Toyota Testing Solar Roof

Toyota is about to start testing a new solar roof using solar cells able to deliver a good amount of power, allowing vehicles to be charged while driving.


It seems that on a daily basis, new accomplishments are being made in terms of . And now, is making changes worth talking about. The company is getting ready to begin testing a new solar roof. This solar roof will be for a model and will add up to 44 and a half km of range in a single day to the vehicle you might otherwise know as a plug-in . The being utilized are the upgraded version of what was previously installed on their Prius PHV model.  

Powered by Solar Cells  

Produced by Sharp, the solar cells are merely .03mm in terms of thickness, but they are able to deliver roughly 860 watts of power. The size of the solar cells allows them to fit in smaller curves, for instance, the hood, rear hatch door, and the roof. Even cooler is the concept that these solar cells are able to charge a car while it is in motion. Imagine being able to charge your vehicle while you are driving it thanks to clean, solar energy.  

If you are wondering how the solar cells will function in various weather conditions, you are not alone – tests will be carried out in places such as Tokyo and Toyota City, where weather conditions certainly do vary greatly.  

While no information has been provided yet regarding commercial vehicles, testing is going to begin this month (July) on public roads. It will certainly be something that draws attention and hopefully sparks an interest when cars are covered in solar rooftops.  

Toyota – A Solar Star 

Toyota has been involved with solar energy previously. As a matter of fact, the company has even made solar panels for its cars in the past. You might remember that Toyota sold solar panels almost a decade ago (in 2010) which could be utilized in order to recharge a vehicle’s auxiliary battery. Note: this type of battery powers secondary systems such as climate control. But these new solar panels stand out because they provide more efficiency overall. Here’s what is meant by this – the solar panels are capable of producing practically five times the amount of power as the former model. This equates to providing more than seven times the amount of range.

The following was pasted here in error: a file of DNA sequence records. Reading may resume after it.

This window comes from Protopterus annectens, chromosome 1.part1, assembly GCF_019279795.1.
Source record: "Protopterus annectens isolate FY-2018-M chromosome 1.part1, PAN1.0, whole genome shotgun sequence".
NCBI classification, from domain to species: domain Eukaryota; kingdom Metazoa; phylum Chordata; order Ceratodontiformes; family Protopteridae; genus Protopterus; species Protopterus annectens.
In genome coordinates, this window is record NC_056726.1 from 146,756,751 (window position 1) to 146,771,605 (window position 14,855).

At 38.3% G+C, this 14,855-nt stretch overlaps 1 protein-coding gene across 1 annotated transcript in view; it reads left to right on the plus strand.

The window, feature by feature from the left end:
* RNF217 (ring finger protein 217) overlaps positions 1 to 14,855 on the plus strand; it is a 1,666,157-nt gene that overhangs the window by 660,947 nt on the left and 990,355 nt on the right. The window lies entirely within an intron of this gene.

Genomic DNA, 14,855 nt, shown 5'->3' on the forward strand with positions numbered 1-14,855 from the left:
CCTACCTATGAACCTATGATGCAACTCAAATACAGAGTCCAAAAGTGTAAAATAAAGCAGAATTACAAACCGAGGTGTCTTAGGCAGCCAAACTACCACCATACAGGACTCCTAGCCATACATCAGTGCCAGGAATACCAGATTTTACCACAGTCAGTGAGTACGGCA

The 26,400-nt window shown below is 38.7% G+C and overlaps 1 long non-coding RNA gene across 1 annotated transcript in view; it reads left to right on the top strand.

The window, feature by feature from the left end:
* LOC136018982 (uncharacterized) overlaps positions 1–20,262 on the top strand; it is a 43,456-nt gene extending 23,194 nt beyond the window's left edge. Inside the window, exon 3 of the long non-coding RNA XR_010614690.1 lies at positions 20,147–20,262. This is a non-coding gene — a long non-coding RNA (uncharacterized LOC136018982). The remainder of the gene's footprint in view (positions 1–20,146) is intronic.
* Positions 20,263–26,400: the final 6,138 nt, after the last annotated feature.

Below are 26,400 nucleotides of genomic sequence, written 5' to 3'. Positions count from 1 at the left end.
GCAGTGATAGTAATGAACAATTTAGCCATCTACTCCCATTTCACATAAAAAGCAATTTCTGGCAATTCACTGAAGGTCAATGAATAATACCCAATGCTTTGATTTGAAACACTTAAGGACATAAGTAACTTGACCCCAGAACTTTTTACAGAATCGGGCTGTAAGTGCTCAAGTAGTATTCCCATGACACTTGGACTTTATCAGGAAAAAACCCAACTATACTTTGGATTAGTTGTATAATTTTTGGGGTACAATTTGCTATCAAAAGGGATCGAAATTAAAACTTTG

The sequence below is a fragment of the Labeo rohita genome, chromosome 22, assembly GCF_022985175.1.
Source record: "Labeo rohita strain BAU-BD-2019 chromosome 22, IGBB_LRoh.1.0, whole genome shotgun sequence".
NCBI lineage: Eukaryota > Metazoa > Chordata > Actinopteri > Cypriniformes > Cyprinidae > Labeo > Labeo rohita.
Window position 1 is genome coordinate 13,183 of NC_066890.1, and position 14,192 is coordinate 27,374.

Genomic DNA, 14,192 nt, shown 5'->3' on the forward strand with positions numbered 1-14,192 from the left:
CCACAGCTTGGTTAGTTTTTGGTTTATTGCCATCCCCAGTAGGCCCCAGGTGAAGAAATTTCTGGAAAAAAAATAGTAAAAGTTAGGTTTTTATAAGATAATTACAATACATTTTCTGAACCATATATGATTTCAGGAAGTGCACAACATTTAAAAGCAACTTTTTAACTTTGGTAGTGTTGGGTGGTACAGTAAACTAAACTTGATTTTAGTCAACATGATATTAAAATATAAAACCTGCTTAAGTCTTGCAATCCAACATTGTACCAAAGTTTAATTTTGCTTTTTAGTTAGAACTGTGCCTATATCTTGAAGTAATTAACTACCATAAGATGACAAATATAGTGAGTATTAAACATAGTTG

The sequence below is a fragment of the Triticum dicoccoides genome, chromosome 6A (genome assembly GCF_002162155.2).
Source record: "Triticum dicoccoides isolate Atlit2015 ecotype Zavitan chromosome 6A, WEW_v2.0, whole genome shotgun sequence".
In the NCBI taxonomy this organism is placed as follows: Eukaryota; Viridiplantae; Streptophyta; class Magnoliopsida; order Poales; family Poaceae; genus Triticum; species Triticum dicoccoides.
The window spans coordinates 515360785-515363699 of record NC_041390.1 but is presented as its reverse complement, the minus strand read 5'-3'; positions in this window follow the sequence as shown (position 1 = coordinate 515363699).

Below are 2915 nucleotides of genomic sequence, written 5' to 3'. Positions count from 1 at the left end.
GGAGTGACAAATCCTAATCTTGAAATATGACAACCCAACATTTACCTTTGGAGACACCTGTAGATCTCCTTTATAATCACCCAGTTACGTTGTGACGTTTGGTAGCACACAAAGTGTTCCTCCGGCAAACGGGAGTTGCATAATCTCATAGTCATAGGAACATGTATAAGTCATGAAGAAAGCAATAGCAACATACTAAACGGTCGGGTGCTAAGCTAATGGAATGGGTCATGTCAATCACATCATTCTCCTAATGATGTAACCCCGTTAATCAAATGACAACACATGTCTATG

You might have heard of the  by Toyota, which is powered by hydrogen. But unless you count this vehicle, there are no pure electric vehicles produced by Toyota. For now, the solar roofs are intended for plug-in hybrids.  

Toyota realizes the significance of reducing carbon emissions, and believes they can reduce these emissions more by focusing on hybrids and utilizing battery production capacity to produce even more hybrids rather than producing a small number of completely electric vehicles. In June, the company made an announcement regarding plans to produce a drive train platform (all-electric) with Subaru, so an all-electric Toyota might be on the horizon.  

Solar Changes Coming to the Auto Industry 

Bearing in mind the comparatively slight power output one is able to attain by placing solar panels on the roof of a car in comparison to the roof of a building, coupled with the difficulties in doing so, it is understandable that the idea has not become widespread just yet. This does not mean companies are not trying. is a start-up, for example, with plans to begin bringing a solar car to customers within the next two years. Another major company, Hyundai, is going to start placing solar roofs on some cars in 2020.    

There are big solar changes coming to the automotive industry. Being able to charge a vehicle while driving is certainly a concept worth talking about. It is clearly ambitious of Toyota to install solar cells on the roof, hood and back of a vehicle, which can charge said vehicle while it is in motion. This would lead to improvements in fuel efficiency and a boost in the cruising range.  

It is going to be interesting to continue to follow solar news and to see the changes coming to light regarding solar energy. Would you drive a vehicle powered by solar cells? It is worth looking into, to say the least!  



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